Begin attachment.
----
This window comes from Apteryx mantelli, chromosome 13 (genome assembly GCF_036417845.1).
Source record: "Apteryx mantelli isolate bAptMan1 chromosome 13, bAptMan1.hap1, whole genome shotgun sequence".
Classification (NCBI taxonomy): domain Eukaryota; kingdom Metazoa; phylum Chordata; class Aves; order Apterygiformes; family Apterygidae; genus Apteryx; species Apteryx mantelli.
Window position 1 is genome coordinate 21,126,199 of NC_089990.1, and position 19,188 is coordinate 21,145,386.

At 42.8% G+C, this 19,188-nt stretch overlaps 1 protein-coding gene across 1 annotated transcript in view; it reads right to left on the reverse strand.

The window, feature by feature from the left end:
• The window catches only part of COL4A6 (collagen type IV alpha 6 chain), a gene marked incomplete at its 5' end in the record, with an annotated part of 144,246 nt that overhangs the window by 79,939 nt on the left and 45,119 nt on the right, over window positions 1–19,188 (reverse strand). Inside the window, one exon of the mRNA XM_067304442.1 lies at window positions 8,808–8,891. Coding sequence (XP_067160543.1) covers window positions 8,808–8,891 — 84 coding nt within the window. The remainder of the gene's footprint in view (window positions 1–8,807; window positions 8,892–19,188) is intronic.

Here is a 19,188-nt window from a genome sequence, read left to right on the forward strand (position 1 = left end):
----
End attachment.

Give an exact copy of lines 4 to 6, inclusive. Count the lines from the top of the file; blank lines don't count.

Window position 1 is genome coordinate 21,126,199 of NC_089990.1, and position 19,188 is coordinate 21,145,386.

At 42.8% G+C, this 19,188-nt stretch overlaps 1 protein-coding gene across 1 annotated transcript in view; it reads right to left on the reverse strand.

The window, feature by feature from the left end: